Epigenetic information such as DNA methylation is a useful biomarker that reflects complex gene‐environmental interactions that can be linked to understanding disease, especially neuropsychiatric disorders. When studying epidemiology in cohorts, peripheral tissues such as blood and saliva are the common sample types used.
“Because cohort studies usually deal with hundreds to thousands of subjects in a longitudinal manner, saliva has clear advantages over blood because it is noninvasive, easy to use, and does not require trained medical professionals for sample collection. However, saliva has been used less often than blood in epigenetic studies, and only a few studies have addressed the epigenetic characteristics and uniqueness of saliva.” - Murata et al.
Epidemiology studies tend to mainly use blood, while only a few studies have used saliva. A research group in Kumamoto University, Japan, (Murata et al.) sought to test the usability of saliva vs blood for examining DNA methylation.
Blood vs saliva for DNA methylation: proven use cases
Not many epidemiologists are aware that saliva can be a suitable alternative for blood. As stated in our blog Genome-wide DNA methylation comparison: Brain tissue vs. Blood, saliva and buccal cells, some researchers worry that saliva’s mix of leukocytes and buccal cells might not be suitable for DNA methylation. However, Braun et al.’s study (article linked above) compared blood, saliva, and buccal cells to live brain tissue and found that saliva’s mix of leukocytes and buccal cells actually made saliva more suitable than blood for DNA methylation for it contains a higher correlation to live brain tissue. Another group, Humphreys et al. (featured in: DNA methylation with saliva: A strong predictor of major depressive disorder) also found saliva very suitable for DNA methylation studies for neuropsychiatric disorders.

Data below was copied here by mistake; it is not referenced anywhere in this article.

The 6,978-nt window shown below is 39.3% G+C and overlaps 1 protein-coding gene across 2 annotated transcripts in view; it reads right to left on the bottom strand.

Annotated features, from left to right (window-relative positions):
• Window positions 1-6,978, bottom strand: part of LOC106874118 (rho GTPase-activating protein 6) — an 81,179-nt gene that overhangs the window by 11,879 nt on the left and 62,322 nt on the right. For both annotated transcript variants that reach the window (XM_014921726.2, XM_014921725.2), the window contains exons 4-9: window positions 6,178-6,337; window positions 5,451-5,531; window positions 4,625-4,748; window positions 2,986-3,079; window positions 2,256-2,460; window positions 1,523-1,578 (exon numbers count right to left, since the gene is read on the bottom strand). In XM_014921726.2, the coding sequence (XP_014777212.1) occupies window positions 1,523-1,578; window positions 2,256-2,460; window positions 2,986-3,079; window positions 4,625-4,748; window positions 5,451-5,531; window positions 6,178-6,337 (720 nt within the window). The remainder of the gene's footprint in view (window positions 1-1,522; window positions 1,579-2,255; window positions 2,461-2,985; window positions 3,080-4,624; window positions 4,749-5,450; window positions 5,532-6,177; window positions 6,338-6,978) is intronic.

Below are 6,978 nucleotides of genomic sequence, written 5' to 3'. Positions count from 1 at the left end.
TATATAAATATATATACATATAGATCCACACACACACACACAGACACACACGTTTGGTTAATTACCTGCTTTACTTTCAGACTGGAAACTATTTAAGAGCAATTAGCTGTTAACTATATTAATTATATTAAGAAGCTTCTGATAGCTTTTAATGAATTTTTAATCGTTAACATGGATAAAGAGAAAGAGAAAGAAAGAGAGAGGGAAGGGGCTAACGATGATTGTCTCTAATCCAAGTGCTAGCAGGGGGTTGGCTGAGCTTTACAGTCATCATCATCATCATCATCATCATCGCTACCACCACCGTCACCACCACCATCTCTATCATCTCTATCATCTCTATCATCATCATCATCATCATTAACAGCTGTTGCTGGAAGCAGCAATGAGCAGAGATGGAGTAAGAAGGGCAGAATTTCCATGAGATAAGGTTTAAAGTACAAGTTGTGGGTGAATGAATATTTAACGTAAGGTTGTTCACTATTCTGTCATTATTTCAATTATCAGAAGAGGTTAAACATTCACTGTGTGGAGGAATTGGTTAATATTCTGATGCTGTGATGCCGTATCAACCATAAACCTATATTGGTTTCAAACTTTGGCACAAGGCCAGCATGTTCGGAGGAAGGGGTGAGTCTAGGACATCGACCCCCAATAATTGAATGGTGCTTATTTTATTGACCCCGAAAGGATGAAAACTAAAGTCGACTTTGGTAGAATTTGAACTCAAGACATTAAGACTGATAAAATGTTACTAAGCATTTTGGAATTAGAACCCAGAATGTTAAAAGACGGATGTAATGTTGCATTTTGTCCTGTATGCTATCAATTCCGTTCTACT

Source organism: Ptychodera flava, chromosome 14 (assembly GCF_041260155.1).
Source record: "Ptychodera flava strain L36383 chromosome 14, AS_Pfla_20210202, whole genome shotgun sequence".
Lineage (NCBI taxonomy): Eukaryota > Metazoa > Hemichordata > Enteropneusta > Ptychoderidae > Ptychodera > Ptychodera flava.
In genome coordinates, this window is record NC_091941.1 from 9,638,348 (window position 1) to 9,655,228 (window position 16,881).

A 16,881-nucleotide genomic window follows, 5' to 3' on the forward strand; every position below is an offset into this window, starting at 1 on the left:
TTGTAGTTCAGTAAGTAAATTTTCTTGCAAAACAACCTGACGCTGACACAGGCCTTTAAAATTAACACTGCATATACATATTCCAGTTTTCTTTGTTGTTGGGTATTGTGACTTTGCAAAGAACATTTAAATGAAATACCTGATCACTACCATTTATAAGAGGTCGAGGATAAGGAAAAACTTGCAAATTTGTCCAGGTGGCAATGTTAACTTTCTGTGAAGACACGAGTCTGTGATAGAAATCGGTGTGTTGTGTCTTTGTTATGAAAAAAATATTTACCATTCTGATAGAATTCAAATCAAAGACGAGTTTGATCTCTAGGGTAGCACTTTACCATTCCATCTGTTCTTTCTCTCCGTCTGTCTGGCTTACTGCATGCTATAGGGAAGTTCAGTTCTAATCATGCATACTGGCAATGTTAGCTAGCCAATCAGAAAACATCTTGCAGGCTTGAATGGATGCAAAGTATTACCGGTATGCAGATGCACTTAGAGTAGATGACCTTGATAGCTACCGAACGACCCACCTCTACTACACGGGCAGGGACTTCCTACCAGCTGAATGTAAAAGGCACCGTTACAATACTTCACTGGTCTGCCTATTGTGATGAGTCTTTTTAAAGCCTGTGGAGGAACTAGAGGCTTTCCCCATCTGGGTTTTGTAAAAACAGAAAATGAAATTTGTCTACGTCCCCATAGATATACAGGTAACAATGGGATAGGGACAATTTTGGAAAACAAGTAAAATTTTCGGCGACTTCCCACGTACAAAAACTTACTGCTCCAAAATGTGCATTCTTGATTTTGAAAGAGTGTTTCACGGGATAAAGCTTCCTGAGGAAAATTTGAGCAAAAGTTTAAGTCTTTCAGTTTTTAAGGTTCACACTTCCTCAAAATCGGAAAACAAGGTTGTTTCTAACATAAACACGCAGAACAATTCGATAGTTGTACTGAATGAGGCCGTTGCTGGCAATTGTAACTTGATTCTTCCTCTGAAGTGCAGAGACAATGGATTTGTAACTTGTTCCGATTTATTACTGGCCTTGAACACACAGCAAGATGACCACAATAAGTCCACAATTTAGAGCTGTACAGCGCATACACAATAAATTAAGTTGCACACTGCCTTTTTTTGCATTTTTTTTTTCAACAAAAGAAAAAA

However, as stated in the quote from Murata et al.1 above, only a few of these studies have addressed the epigenetic characteristics of saliva.
Epigenetic characteristics of saliva for DNA methylation
In order for Murata et al., to investigate the usefulness of saliva versus blood, they had to:
- Identify differentially methylated CpG sites (regions of DNA where cytosine and guanine nucleotides occur within high frequency) between blood and saliva and revealed their characteristics.
- Test whether the CpG sites showing large interindividual methylation differences in blood also showed variations in saliva.
From 22 volunteers they collected paired blood and saliva samples using Oragene•DNA. During the sample collection process, they found saliva proved to be easy, non-invasive, and can be self-administered by the donor compared to blood that is invasive and requires a trained phlebotomist.
DNA methylation profiles of the paired blood and saliva samples were compared.
“As expected, the DNA methylation profiles showed a high correlation (R=0.977) between the two sample sources [blood and saliva], indicating a close relationship between them.” Murata et al.
To determine the usefulness for saliva of the CpG sites previously identified in blood from a study conducted by Hachiya et al (2017)2, Murata et al. compared the variance of DNA methylation levels in their data with that of Hachiya’s.
“As expected, we observed a positive correlation between our blood data and that of the previous study (R = 0.362, P < 2.2 × 10–16). We also found a significant correlation between our saliva data and the previous blood data (R = 0.323, P < 2.2 × 10–16), suggesting that saliva does reflect the interindividual DNA methylation profiles identified in blood.” Murata et al.
As Murata et al. and others have proven, saliva is not only comparable to blood in genetic analysis but in epigenetics as well, making it a preferred non-invasive sample method for donors and a proven sample type for scientists.
Related content: Can saliva replace blood for DNA collection & analysis?
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 Hachiya T et al. Genome‐wide identification of inter‐individually variable DNA methylation sites improves the efficacy of epigenetic association studies. NPJ Genom Med. 2017;2:11